Womens Classic Novels (Annotated)


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September 30 is the feast day of Saint Jerome, the patron saint of translators. It is also International Translation Day. To mark this occasion, our Editorial Director, Sharmila Sen, devised a Proust questionnaire and shared it with translators around the world over the weekend.

Our translator friends wrote back with alacrity, wit, and even a bit of wickedness. Not much else to say considering I'm probably the only book nerd who never read this before so everyone already knows how great Little Women is. As one ages, one's perspective on this book changes. I, myself, enjoyed Beth, the good, kind, and patient sister, the most when I was a child. Her death always made me sob uncontrollably.

Oh tragedy! Now that I'm older, about a good twenty years older than when I first read this book, I've discovered that I admire Jo, the protagonist, more. Her willingness to assert herself in a world where women were expected to be dutiful and quiet is commendable, and her personality, I believe, is the most developed out of the three other sisters.

This book is the perfect example of the classic American novel. Oh book of little women about your little men!

It has been suggested that I read "Eight Cousins. The characters in "Little Women" each of whom the reader follows from childhood to young adulthood into motherhood, are a combination of saucy, bitingly honest, refreshingly sincere and touchingly common, in the gentlest sense of the word.

Even the vocabulary reflects their station in life. At any given point, the reader can find a sentence in which the character states "It don't mean" or she "don't intend to" but they do not lack commonsense or book smarts, as provided by their home-schooling mother, fondly called"Marmee. And yet, when necessary, they gave generously of what they called their own, be it time, money, clothing or food. Throughout the book, Jo, Meg, Amy and Beth, lovingly exist in their plain home next to the dwelling of the Laurence boy, Teddy.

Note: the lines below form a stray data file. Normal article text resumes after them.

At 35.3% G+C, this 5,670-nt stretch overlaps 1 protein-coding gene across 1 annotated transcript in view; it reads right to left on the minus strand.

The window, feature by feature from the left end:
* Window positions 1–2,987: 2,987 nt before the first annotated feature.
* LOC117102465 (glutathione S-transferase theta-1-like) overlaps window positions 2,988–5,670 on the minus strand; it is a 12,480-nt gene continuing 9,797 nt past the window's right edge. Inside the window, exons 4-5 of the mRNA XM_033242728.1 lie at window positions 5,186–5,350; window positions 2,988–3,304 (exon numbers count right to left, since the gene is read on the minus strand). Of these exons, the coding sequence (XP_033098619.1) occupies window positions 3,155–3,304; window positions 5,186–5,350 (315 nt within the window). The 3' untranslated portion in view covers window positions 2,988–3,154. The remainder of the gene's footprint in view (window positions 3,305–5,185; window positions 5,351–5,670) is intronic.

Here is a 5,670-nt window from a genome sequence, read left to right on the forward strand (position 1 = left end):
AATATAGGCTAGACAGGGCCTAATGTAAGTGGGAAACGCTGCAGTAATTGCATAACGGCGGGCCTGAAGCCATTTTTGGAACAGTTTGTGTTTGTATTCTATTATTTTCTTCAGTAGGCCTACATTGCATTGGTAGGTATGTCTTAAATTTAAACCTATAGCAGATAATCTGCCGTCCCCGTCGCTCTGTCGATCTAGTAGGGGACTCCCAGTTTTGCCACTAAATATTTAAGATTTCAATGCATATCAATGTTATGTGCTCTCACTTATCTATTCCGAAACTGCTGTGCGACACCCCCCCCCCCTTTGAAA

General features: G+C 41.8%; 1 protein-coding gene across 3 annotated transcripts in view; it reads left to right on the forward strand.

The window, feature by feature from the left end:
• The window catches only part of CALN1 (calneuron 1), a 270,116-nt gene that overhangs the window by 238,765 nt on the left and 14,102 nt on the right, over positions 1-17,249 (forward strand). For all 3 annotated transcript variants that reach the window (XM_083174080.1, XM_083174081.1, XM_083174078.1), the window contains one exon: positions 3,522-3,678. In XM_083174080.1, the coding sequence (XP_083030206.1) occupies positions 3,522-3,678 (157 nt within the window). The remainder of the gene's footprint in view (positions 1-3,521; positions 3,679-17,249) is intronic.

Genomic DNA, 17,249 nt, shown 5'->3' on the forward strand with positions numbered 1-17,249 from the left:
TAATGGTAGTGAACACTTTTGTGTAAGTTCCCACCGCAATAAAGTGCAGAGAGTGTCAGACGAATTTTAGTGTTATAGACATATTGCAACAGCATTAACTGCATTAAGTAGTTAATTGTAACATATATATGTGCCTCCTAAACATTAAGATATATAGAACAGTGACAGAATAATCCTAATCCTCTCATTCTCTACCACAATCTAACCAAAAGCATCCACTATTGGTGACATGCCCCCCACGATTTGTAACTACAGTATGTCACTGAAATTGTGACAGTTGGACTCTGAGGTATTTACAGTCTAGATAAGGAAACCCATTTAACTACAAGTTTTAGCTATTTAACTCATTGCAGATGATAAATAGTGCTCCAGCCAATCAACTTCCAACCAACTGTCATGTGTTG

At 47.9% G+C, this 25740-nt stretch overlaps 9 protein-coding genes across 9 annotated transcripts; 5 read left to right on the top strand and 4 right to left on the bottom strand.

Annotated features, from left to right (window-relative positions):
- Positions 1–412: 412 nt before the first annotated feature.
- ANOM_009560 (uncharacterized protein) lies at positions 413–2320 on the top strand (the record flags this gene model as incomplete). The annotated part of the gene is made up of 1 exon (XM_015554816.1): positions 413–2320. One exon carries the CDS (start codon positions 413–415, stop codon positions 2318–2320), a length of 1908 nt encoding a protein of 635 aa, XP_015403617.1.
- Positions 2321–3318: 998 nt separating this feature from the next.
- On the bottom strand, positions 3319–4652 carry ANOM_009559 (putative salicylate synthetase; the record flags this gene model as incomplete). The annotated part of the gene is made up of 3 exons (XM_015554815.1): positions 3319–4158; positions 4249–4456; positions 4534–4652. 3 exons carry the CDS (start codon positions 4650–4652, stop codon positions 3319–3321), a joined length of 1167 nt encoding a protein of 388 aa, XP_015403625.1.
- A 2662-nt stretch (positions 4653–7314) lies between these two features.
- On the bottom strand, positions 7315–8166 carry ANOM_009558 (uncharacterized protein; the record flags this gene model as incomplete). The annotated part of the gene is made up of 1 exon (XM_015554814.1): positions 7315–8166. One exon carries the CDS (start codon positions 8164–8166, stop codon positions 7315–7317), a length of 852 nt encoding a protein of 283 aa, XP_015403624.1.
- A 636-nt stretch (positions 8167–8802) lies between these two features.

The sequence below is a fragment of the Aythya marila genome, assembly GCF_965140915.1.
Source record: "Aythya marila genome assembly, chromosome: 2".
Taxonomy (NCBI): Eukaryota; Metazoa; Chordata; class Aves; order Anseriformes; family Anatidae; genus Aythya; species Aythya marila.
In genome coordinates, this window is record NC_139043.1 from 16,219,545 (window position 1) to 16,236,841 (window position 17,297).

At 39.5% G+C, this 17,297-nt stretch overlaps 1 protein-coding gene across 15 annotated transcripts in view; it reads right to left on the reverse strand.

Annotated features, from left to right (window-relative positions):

His friendship with them is of long-standing, in fact, he finally becomes a part of the family. Each of the girls has their own special quality that serves them best and makes them special to the other members of the family. Jo is focused on primarily, and she, in turn, focuses on the family for the readers, who see them through Jo's eyes.

There is Meg, proper oldest sister, who becomes a model of domesticity for her younger sisters, and Amy, the painfully shy youngest sister, talented piano player, much beloved of Mr. Laurence, the girls benefactor and appointed grandfather, who has a piano moved to the house for the March girls pleasure. Beth,next youngest, is never quite well, but decidedly proper and made much of by her sisters, particularly Jo.

And then, Jo, the writer, outspoken and unabashedly opinionated, admired by her sisters, self-appointed protector and instructor for Teddy. Not only were the characters quite fun to observe as they developed into "little women" but the story was well-written, full of literary allusions and other well noted references.

Each chapter is titled and progresses the story to its conclusion, in which the March sisters are happily ensconced within their small, nuclear families. It was a relaxing pleasure to read "Little Women" and I did not find it syrupy sweet as I suspected I might due to the era in which it was written.

No, I looked forward to the ways in which they solved each of their dilemmas and I think I read it at the appropriate time in my life, when I seemed to benefit from an enduring classic of the American home. It seemed to me not unlike a memoir, and as it is based loosely on Alcott's life I think it is safe to say it was fiction's closest cousin.

I recommend it highly, and also suggest it for a family read. Here at Walmart. Your email address will never be sold or distributed to a third party for any reason. Due to the high volume of feedback, we are unable to respond to individual comments. Sorry, but we can't respond to individual comments. Recent searches Clear All. Update Location.